National Parks End Barriers to Small-scale Speech

By Anne Lowe

FREE SPEECH – The National Park Service announced October 14 it will be lifting its permit requirement for small-scale First Amendment activities at all national parks after a court found its regulations to be unconstitutional, in a case involving the distribution  of religious pamphlets in a "free speech area" at Mount Rushmore.

The August 6 ruling by the U.S Court of Appeals for the District of Columbia Circuit found the requirement that individuals and small groups get a permit prior to engaging in constitutionally protected speech was overbroad.

The service stated in a news release:

Today, the National Park Service published in the Federal Register an interim regulation to implement the court’s decision. Public comment will be accepted for 60 days before a final regulation is published.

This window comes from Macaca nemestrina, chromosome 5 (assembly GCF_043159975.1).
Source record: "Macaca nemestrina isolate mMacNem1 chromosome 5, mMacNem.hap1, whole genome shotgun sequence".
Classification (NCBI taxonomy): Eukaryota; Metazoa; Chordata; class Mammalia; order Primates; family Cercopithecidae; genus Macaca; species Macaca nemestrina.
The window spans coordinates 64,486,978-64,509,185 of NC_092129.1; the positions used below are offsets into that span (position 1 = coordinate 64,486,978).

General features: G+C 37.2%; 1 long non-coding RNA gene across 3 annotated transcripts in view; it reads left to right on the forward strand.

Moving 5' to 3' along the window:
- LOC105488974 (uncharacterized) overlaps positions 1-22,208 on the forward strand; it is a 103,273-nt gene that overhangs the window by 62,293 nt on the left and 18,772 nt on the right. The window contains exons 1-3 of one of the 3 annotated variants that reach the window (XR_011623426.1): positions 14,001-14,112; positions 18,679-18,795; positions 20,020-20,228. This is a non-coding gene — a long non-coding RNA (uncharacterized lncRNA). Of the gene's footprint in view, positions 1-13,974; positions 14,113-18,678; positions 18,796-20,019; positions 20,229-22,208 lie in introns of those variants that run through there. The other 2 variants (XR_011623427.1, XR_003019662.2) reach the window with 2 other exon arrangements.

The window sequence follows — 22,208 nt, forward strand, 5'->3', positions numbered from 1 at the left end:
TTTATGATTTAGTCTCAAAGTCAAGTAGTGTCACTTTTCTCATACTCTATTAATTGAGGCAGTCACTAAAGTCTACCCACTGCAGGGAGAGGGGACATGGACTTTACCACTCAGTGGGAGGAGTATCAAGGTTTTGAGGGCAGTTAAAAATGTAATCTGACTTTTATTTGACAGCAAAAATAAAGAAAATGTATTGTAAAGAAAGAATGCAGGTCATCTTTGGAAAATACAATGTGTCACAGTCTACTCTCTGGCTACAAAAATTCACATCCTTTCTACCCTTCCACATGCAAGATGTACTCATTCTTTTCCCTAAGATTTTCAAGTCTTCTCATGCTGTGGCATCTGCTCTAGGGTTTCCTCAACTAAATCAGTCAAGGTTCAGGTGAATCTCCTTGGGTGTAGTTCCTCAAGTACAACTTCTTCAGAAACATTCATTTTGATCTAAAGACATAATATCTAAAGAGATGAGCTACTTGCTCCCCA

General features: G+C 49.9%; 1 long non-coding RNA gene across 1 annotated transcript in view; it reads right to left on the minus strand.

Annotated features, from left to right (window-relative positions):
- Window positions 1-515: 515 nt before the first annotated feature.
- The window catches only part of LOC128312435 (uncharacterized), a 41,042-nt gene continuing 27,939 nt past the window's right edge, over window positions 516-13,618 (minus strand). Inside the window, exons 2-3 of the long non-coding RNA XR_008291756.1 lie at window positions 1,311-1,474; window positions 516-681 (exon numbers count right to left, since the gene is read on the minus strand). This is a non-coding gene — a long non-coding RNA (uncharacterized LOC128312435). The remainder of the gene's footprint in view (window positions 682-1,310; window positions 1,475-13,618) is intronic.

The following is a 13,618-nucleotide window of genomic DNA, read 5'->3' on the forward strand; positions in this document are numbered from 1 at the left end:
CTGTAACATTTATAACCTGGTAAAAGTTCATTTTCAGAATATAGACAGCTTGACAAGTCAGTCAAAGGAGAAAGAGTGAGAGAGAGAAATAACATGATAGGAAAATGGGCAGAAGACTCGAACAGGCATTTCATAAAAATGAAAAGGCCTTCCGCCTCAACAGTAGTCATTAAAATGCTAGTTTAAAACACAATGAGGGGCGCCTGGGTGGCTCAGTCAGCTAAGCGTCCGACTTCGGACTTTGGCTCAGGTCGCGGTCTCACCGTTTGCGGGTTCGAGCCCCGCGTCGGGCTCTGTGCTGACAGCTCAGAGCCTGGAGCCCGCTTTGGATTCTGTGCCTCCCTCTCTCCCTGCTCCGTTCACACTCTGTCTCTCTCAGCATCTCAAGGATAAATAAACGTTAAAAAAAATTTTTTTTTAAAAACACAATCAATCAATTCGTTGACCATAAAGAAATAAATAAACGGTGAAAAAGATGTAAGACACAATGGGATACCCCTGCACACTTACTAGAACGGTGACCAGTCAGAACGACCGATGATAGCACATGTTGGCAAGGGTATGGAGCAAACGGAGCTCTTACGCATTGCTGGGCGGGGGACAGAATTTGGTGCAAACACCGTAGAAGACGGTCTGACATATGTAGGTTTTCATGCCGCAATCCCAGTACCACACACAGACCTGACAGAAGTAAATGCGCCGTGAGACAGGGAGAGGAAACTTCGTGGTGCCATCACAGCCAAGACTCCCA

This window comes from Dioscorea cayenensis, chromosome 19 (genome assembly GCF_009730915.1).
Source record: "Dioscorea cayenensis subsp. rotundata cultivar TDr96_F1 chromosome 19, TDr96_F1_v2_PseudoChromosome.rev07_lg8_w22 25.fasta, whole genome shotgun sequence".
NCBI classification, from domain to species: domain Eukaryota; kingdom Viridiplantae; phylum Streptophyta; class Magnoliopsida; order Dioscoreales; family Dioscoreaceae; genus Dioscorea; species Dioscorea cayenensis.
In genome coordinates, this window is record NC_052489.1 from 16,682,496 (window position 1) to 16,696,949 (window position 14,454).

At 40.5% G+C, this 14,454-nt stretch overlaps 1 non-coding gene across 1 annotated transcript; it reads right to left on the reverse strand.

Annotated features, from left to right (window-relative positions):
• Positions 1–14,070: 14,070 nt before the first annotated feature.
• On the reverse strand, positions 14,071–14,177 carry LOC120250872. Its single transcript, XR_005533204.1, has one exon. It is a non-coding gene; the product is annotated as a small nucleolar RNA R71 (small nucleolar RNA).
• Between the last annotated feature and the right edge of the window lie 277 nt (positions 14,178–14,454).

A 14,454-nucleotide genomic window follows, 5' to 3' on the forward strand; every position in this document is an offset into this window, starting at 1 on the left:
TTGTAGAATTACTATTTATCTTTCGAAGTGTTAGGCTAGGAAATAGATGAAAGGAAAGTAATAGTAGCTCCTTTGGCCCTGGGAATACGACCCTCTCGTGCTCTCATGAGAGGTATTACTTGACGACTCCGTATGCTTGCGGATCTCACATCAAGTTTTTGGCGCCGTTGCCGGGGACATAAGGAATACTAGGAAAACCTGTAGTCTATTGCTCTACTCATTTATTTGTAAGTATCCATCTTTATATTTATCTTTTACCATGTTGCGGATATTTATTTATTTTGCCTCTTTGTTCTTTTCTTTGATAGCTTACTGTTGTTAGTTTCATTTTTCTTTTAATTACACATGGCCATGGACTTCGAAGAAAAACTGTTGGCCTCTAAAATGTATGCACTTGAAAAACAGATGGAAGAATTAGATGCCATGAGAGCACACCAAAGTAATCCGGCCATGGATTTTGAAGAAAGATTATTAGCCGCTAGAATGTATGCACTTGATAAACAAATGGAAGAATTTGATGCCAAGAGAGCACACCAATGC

“The new regulation allows for the spontaneity of First Amendment activities, preserving citizens' rights to free speech while allowing the National Park Service to protect the resources entrusted to our care,” said Jonathan Jarvis, Director of the National Park Service.

Under the new regulation, individuals and small groups wishing to exercise their First Amendment rights in national parks will not need a permit and can proceed directly to a designated area and express their views and distribute printed material related to their issue.

The NPS will still require a permit for larger groups. The permit process allows NPS to protect park resources and guarantees groups a priority for a space when multiple groups or individual demonstrators want to use a designated area in a park.

For more than 30 years, people have not needed a permit for small group activities on the National Mall in Washington, D.C. The new regulation essentially implements the National Mall rule in all national parks.

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